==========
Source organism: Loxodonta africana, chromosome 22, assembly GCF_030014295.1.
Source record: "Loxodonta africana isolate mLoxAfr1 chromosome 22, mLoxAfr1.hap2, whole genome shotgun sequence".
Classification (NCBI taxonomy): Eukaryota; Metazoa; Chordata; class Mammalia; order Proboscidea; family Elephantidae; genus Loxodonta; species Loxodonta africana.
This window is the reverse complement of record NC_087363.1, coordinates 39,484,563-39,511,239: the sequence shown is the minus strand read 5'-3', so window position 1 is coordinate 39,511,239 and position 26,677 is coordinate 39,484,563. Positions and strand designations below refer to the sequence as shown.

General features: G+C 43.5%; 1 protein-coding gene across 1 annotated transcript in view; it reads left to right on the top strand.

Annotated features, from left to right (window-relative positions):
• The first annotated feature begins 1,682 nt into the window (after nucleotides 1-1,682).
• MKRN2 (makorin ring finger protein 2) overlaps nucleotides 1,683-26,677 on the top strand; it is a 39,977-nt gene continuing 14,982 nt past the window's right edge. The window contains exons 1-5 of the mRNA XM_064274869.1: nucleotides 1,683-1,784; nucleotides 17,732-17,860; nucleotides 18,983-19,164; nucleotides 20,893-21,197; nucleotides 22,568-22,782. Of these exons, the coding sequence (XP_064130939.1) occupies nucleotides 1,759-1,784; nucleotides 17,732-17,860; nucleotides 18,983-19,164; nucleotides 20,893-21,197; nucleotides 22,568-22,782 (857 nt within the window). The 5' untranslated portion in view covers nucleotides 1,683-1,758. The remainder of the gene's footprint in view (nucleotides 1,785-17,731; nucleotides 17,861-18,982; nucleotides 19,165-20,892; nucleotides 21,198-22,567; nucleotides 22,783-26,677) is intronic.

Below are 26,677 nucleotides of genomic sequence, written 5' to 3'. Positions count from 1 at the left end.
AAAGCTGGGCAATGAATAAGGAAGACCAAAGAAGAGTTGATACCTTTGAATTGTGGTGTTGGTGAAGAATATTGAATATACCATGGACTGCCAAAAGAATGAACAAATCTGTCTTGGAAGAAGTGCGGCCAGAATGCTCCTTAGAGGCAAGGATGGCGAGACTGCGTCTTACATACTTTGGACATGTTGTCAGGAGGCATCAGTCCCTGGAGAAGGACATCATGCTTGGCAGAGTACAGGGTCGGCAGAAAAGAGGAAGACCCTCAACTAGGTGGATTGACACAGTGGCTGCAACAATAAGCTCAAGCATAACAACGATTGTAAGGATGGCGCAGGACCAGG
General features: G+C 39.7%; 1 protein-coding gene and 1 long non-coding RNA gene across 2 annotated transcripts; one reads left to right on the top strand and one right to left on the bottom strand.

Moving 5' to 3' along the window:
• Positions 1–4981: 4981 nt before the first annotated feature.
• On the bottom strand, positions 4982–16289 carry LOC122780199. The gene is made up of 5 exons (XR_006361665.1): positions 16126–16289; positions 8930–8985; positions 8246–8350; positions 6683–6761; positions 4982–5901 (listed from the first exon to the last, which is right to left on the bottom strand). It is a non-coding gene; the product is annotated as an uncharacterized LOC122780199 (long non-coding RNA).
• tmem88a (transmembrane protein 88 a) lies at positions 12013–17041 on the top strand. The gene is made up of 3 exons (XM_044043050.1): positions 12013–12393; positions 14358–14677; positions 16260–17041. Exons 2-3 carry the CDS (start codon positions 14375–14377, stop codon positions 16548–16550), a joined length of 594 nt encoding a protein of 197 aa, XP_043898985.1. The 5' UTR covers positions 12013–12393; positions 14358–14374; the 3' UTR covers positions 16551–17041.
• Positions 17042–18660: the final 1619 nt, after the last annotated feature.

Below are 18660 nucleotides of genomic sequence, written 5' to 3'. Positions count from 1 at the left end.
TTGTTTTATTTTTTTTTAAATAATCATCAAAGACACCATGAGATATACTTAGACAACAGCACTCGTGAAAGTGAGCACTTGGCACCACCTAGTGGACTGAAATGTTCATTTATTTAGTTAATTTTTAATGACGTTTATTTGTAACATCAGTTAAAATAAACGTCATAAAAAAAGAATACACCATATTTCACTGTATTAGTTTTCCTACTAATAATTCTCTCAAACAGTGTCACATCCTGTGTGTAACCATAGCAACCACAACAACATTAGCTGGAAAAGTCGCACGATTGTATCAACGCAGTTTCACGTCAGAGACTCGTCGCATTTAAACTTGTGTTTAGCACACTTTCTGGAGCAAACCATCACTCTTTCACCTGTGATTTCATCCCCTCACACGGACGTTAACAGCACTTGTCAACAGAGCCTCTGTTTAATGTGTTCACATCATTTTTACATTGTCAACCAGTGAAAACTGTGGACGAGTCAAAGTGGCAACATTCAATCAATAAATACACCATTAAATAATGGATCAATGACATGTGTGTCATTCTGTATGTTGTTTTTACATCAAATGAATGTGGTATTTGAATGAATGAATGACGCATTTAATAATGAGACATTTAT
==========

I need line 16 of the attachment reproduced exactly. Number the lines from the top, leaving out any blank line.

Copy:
• Positions 17042–18660: the final 1619 nt, after the last annotated feature.